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School Education default

Unsatisfactory implementation of various Centrally sponsored flagship schemes by the State Government has become a sticky issue about which we have been invariably reflecting in these columns. These schemes and projects are of vital importance in the developmental programme of the country irrespective which party is at the helm of affairs. Our lament is that it is the general masses of people of the State who are the sufferers of delayed, mutilated, abandoned or neglected schemes. There are not one but many aspects of poor performance over these schemes and each time the State Government pulls one or the other pretext for justifying its failure or inefficiency. Stories like geography of the State, harsh climate, hilly road connectivity, difficulty of transportation of material, shortage of manpower are the commonplace pretexts. And if none of these pretexts work then the flood of 2014 is brought forward as the “flag-ship pretext”.
There is hardly a project for which two, three or even four time extension is not sought and even then some shortcomings remain. The question is how this situation is going to be reversed and how is the State Government motivated to adopt a changed approach to this culture. State Government has to understand that the people of the State are at the losing end. This has also demised the prestige of various Central agencies that are forced to send repeated reminders to the State Government but without any positive and practical result.
In a letter of September 4, Anil Swarup, Secretary Department of School Education and Literacy, Ministry of Human Resource Development to the Chief Secretary has pointed out glaring shortcomings in the implementation of schemes connected with the School Education in the State. He has identified some of the major shortcomings in this connection. For example, in the case of Sarva Shiksha Abhiyan, compliance of audit observations is pending from Jammu and Kashmir for 2009-10, 2010-2011, 2011-12, 2012-13, 2013-14, 2014-15 and 2015-16 financial years.  The communiqué points out that in terms of quality of learning J&K is not performing very well. As per National Achievement Survey (NAS), in Class III 57% children achieved more than 50% marks in language and 68% children in Maths (Round-III, 2013). In Class V number of children achieving more than 50% marks in language declined to 35% and in Maths 46% (Round-IV, 2015). Only 21% and 22% children could achieve more than 50% marks in Maths and Science respectively in Class VIII (Round-III, 2013).  As per NAS 2015, for Class X, the average performance of students from J&K is significantly lower than the national average in all subjects except in English. Under Unified District Information System for Education, which is a database of information about schools in the country, the HRD Ministry has found that J&K has comfortable Pupil Teacher Ratio (PTR) of 9 at the primary level, 6 at upper primary level and 13 at secondary level though there are 4013 elementary schools that have adverse Pupil Teacher Ratio.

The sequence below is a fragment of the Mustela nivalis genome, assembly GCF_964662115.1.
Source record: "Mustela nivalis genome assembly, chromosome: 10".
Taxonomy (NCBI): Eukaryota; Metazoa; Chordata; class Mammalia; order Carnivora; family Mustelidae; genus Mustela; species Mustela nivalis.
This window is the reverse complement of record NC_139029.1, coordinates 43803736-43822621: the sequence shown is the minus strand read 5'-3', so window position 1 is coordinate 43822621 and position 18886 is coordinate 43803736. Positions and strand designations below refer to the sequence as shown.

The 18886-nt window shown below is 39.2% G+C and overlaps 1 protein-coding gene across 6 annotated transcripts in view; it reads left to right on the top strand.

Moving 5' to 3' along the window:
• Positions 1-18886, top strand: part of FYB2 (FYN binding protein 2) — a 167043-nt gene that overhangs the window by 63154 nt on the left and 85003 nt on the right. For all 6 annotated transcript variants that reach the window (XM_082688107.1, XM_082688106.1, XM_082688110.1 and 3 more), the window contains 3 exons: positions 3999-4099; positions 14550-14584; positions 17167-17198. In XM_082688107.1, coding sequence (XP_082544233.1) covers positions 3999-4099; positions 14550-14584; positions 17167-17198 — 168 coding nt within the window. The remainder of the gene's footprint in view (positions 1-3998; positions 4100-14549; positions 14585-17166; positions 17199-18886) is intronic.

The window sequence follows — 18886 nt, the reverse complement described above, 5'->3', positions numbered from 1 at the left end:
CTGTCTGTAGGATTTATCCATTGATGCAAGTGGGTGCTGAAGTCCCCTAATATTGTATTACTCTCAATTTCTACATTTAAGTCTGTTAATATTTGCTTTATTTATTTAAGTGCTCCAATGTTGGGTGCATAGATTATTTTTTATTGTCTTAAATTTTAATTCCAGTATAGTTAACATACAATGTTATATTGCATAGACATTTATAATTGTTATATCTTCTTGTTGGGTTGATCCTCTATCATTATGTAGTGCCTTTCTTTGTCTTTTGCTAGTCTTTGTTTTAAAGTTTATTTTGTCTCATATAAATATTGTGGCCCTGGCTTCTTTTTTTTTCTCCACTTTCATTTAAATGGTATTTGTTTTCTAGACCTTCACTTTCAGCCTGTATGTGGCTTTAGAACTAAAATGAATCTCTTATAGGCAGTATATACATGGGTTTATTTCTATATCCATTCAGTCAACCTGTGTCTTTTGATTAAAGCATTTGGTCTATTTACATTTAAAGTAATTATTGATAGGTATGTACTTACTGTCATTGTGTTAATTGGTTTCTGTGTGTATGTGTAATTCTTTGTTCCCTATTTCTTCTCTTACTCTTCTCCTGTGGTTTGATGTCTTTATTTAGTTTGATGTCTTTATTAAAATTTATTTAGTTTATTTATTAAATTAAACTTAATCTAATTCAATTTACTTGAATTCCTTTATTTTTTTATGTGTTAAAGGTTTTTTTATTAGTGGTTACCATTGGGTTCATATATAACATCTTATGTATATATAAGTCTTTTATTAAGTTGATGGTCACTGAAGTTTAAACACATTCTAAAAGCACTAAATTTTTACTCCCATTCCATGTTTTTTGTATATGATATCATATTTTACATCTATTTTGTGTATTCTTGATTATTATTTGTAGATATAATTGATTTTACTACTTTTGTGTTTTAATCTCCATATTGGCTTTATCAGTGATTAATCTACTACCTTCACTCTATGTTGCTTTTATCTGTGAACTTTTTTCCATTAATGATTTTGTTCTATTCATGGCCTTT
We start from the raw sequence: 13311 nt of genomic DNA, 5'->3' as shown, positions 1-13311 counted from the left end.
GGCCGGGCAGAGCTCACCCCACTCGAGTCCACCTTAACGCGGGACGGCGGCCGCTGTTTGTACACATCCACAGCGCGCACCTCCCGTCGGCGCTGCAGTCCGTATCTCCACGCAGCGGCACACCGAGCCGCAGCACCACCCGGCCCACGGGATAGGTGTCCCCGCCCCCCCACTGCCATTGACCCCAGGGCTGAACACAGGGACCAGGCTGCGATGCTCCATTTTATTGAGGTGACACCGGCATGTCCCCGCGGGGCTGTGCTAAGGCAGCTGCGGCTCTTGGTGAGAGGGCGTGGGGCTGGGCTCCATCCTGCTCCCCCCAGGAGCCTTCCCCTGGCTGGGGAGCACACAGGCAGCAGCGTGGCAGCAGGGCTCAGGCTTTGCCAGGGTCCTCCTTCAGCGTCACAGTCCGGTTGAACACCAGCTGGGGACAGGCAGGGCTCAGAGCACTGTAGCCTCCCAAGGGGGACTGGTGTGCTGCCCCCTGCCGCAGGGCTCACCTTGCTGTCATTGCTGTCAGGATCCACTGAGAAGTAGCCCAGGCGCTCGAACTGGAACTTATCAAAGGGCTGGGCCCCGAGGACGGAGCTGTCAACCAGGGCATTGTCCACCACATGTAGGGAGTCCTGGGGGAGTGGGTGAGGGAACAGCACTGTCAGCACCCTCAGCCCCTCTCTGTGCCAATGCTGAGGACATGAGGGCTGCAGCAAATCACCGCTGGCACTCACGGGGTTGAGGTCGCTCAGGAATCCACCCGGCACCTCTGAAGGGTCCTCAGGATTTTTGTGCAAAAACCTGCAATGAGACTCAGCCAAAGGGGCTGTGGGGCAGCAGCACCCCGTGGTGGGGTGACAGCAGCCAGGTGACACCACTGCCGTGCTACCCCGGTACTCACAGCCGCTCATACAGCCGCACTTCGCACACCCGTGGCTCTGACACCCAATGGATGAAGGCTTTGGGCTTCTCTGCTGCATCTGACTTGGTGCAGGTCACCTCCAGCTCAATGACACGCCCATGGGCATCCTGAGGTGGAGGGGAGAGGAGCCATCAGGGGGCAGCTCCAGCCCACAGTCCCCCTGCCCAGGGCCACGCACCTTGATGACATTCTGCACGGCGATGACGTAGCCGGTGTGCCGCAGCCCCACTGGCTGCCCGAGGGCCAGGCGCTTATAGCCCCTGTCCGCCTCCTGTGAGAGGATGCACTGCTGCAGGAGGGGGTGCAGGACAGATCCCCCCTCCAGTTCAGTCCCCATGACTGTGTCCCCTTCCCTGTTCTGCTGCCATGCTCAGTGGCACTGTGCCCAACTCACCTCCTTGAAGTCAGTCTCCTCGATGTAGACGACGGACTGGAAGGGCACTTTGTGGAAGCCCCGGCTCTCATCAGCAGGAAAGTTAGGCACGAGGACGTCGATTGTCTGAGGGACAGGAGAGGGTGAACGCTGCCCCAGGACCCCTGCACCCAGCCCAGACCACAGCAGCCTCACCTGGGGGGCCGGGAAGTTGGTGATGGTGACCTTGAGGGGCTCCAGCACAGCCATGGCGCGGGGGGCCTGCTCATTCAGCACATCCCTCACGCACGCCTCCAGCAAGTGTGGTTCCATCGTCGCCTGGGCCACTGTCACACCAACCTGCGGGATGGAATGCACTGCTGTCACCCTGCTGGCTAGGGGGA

The desperation of the HRD Ministry is to the extent that it intends to seek the intervention of the Governor and the Chief Minister in the matter because at the level of bureaucracy, nothing tangle is in sight. The essential question is of improving the standard of education in our State. How can it be improved if vital programmes are given scant attention and even neglected? For quite some time and more particularly under the Coalition Government of PDP-BJP, State Education Department as whole and the School Education in particular have come under severe criticism and censure. A plethora of complaints are pending and much needed reforms in its administrative sector remain unattended. The department has a very large sector of manpower and public dealing. As such it appears that the present structure of the School Education Department is unable to cope with the duties. As such it should possible for the Government to create additional administrative structure that would look after exclusively to the Centrally sponsored schemes relevant to Education and Health. This will reduce the burden of work and responsibilities on School Education structure and thus bring in an element of positive work culture in the entire system.


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